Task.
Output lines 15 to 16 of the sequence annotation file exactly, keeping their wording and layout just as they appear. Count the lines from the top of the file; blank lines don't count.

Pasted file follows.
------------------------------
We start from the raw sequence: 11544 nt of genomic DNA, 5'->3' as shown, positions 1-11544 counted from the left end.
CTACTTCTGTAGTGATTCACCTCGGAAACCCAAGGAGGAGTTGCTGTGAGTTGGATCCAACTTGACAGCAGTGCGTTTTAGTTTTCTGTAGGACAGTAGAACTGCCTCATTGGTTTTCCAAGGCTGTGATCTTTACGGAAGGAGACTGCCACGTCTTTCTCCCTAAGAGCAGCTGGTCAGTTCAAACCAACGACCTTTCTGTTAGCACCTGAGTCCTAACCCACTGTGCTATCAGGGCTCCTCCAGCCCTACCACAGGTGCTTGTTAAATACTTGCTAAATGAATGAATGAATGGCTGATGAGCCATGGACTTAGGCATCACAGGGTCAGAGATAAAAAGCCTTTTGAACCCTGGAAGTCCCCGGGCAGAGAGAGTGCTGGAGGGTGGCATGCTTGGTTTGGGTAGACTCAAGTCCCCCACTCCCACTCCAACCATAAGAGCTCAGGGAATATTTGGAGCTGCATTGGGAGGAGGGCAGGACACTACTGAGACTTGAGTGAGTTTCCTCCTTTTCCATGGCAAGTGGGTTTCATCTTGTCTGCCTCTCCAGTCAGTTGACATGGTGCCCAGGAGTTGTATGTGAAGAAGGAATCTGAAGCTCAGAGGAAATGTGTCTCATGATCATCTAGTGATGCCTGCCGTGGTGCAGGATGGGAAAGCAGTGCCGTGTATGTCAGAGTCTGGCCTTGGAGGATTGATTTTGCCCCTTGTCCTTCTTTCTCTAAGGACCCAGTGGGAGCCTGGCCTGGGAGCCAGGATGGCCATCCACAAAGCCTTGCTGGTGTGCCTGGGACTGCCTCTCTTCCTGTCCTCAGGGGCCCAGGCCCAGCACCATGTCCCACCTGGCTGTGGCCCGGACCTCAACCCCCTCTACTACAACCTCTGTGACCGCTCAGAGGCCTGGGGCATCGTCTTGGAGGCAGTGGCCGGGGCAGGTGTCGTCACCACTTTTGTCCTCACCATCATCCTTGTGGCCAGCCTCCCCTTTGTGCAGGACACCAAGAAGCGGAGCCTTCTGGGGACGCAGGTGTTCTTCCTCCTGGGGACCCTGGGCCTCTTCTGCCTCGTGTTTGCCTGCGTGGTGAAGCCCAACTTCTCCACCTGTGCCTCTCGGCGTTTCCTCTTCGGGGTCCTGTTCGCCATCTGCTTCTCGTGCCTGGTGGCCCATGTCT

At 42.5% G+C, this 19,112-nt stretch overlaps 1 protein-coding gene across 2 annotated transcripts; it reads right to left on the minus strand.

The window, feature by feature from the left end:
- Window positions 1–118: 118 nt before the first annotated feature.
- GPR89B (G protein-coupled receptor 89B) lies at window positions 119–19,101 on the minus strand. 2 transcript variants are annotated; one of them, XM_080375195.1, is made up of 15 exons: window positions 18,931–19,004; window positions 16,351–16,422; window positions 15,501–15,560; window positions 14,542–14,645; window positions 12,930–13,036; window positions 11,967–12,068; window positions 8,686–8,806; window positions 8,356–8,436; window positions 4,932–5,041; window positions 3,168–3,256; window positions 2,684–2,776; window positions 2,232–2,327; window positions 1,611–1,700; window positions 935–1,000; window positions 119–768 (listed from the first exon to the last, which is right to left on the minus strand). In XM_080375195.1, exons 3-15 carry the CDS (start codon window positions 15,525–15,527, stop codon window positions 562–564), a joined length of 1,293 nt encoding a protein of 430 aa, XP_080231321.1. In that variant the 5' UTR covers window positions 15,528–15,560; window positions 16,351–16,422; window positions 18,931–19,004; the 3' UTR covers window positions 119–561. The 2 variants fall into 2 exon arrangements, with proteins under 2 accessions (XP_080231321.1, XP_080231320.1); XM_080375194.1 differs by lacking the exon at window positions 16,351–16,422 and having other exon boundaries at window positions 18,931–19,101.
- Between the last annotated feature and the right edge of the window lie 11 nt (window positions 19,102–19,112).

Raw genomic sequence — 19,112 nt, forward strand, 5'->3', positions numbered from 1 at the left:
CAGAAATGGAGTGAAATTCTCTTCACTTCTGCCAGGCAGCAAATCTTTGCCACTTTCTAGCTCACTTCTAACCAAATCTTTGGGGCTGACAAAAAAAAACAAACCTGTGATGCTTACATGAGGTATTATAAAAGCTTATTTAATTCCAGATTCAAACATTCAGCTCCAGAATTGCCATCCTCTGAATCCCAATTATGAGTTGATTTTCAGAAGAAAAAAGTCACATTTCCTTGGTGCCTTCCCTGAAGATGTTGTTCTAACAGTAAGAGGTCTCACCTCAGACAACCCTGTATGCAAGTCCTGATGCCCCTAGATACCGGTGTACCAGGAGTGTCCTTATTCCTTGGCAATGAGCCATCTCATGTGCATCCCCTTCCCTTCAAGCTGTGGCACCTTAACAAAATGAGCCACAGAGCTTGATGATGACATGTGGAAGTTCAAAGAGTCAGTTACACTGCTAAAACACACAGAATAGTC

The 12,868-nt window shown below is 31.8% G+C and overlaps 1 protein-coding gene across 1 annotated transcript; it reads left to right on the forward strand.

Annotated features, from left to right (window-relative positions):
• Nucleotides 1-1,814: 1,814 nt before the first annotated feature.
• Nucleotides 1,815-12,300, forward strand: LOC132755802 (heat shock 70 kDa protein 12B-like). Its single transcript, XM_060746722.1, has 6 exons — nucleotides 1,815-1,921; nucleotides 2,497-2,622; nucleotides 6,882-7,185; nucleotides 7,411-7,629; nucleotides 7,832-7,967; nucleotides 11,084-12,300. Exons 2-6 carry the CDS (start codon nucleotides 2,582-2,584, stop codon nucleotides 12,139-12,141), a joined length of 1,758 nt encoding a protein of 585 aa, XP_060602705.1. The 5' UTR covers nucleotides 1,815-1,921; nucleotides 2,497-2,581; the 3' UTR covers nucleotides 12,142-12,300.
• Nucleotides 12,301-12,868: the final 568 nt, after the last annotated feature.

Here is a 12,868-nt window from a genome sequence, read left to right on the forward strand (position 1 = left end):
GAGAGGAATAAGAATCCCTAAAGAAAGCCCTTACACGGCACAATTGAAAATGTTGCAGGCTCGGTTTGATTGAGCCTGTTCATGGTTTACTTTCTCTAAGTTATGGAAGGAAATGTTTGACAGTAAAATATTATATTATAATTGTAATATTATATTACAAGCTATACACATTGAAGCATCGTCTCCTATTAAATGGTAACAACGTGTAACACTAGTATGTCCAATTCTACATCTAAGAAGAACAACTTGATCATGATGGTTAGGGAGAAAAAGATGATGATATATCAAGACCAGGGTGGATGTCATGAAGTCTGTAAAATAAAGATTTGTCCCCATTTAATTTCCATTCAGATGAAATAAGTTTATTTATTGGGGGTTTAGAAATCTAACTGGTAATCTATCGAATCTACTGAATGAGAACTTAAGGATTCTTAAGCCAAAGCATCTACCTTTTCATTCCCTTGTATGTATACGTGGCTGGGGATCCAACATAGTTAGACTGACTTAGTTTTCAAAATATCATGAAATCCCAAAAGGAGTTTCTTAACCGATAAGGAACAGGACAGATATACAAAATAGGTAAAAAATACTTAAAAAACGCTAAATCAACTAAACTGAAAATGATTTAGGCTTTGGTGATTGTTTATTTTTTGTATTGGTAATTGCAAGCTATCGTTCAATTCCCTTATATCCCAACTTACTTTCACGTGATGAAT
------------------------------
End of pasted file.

Here is a 12,868-nt window from a genome sequence, read left to right on the forward strand (position 1 = left end):
GAGAGGAATAAGAATCCCTAAAGAAAGCCCTTACACGGCACAATTGAAAATGTTGCAGGCTCGGTTTGATTGAGCCTGTTCATGGTTTACTTTCTCTAAGTTATGGAAGGAAATGTTTGACAGTAAAATATTATATTATAATTGTAATATTATATTACAAGCTATACACATTGAAGCATCGTCTCCTATTAAATGGTAACAACGTGTAACACTAGTATGTCCAATTCTACATCTAAGAAGAACAACTTGATCATGATGGTTAGGGAGAAAAAGATGATGATATATCAAGACCAGGGTGGATGTCATGAAGTCTGTAAAATAAAGATTTGTCCCCATTTAATTTCCATTCAGATGAAATAAGTTTATTTATTGGGGGTTTAGAAATCTAACTGGTAATCTATCGAATCTACTGAATGAGAACTTAAGGATTCTTAAGCCAAAGCATCTACCTTTTCATTCCCTTGTATGTATACGTGGCTGGGGATCCAACATAGTTAGACTGACTTAGTTTTCAAAATATCATGAAATCCCAAAAGGAGTTTCTTAACCGATAAGGAACAGGACAGATATACAAAATAGGTAAAAAATACTTAAAAAACGCTAAATCAACTAAACTGAAAATGATTTAGGCTTTGGTGATTGTTTATTTTTTGTATTGGTAATTGCAAGCTATCGTTCAATTCCCTTATATCCCAACTTACTTTCACGTGATGAAT